Fishy business: Listhaug quits as justice minister, replaced by fisheries minister with lots of recent Svalbard experience


Svalbard controversial and short-lived new boss is gone. Meet the next controversial new boss – who may also be short-lived.

A potential collapse of Norway’s government was avoided Tuesday when Minister of Justice and Public Security Sylvi Listhaug resigned shortly before she faced a no-confidence vote in Parliament. The crisis was sparked when Listhaug, a member of the anti-immigration Progress Party, accused members of the opposition Labor Party of putting “terrorists’ rights” before national security.

“The national debate has been turned into something of a kindergarten dispute,” Listhaug said during a press conference. “I don’t want to change. I see this as an attempt to gag the debate. I will continue to pursue the fight from Parliament.”

The ministry has administrative oversight of Svalbard and the turmoil came as Longyearbyen received the latest of numerous large-scale economic and societal setbacks in the form of an avalanche report declaring a large portion of the city center unsafe. Listhaug cancelled a meeting with locals Sunday night – which would have been her first as minister – to deal with the situation in Oslo.

Her replacement “until further notice” is Per Sandberg, who was the Ministry of Fisheries since 2015, who also has a history of controversial statements – and physical actions – involving migrants, Muslim and integration. A political commentator said the appointment is expected to be temporary since “anything else would be another provocation,” according to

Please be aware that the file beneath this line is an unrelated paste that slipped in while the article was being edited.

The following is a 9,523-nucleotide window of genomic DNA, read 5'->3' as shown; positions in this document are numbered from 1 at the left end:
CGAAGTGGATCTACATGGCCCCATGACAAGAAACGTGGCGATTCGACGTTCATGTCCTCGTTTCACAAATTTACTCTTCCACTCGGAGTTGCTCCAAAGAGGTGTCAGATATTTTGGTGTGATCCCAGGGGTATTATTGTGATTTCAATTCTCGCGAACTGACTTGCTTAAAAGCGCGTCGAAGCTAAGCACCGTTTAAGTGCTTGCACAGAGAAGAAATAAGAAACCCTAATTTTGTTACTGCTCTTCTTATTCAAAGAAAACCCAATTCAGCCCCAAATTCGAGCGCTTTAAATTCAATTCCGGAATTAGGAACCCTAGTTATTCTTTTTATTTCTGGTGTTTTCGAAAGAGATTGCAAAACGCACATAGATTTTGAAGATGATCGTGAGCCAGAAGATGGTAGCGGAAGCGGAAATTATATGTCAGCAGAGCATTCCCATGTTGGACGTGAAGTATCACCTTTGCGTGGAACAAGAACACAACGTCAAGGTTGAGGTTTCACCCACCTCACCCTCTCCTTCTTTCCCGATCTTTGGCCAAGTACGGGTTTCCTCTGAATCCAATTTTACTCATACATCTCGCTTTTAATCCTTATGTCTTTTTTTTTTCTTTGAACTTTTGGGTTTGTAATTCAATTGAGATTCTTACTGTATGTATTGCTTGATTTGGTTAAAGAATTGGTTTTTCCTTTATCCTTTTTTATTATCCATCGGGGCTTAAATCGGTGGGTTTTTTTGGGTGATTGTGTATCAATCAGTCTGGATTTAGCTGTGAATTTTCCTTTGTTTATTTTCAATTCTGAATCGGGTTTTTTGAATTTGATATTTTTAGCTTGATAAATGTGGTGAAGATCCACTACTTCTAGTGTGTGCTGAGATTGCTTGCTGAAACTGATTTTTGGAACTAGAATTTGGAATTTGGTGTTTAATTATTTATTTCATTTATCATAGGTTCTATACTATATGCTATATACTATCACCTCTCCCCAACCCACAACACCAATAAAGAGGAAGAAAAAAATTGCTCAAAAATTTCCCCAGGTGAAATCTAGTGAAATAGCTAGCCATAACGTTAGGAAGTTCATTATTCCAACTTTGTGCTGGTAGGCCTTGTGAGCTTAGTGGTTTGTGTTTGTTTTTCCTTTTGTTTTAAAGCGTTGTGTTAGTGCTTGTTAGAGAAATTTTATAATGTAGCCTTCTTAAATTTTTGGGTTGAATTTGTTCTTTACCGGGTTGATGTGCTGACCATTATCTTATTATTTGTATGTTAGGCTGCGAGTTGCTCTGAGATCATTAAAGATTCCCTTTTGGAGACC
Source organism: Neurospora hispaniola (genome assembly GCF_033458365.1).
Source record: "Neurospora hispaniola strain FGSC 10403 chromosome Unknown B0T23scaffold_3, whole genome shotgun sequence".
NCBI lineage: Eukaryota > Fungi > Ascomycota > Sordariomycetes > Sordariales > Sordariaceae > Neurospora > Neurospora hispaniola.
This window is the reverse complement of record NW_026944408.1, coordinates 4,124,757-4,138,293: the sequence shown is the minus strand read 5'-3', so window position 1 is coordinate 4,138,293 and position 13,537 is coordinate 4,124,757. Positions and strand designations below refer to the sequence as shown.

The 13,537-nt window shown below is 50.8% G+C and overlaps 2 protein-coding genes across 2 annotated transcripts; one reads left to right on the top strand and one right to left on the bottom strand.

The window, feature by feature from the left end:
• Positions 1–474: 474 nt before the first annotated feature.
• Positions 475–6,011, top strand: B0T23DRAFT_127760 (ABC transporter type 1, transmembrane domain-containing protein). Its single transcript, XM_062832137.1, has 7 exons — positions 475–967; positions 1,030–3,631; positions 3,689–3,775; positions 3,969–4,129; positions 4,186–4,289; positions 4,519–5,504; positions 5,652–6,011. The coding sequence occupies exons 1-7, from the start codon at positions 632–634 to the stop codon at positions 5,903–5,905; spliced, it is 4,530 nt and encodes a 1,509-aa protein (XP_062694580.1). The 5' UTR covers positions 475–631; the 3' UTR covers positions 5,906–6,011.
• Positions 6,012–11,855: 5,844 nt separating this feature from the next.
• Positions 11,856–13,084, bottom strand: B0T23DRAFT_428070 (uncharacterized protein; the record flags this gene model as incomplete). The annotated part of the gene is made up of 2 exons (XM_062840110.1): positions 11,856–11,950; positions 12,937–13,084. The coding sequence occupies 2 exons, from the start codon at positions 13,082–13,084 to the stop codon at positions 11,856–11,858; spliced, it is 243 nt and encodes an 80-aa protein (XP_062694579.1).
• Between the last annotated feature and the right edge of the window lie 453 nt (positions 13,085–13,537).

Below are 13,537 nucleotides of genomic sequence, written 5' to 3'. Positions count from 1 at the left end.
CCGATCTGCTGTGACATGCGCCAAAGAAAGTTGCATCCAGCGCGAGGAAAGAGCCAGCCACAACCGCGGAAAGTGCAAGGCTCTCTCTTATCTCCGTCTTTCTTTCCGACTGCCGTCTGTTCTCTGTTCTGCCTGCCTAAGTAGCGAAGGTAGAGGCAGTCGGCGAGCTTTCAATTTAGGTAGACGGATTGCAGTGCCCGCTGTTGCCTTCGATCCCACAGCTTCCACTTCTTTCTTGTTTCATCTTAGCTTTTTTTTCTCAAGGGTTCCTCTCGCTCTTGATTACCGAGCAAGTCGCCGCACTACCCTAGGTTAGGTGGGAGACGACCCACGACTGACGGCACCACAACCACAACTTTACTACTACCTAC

But Sandberg also has extensive recent Svalbard policy experience due to high-profile litigation with the European Union about commercial crab fishing rights in Svalbard. The lawsuit is likely to have profound consequences for the economic and political future of the archipelago since it will affect who has access to resources such as oil as well as crabs.

The lawsuit was triggered when a Latvian trawler was detained last year in Svalbard by Norwegian officials who said crabs were being caught illegally. The EU declared it had authorized 16 vessels including the trawler to fish in waters governed by the Svalbard Treaty, which states member nations will have equal access to resources, but Sandberg said Norway has the right to establish and enforce fishing quotas.

“We will not give away one crab and the next ship we see will also be arrested,” he said after meeting with EU officials a week after the trawler was detained.

The government prevailed in the lawsuit in Norwegian court, but EU representatives said they plan to appeal the case to the international court in The Hague.

Sandberg was also active in a policy chance giving Svalbard the same rights to establish commercial fish processing plants as on the mainland. Such plants are seen as a way to help replace lost coal mining jobs in the archipelago since climate change is driving more commercial species typically found in colder waters into the archipelago.

“You do not need to be a rocket scientist to understand that there will be a product that sells,” he said after the change was approved in 2016. But he noted “we cannot open for a fishing industry where anyone can fish in Svalbard at any time.”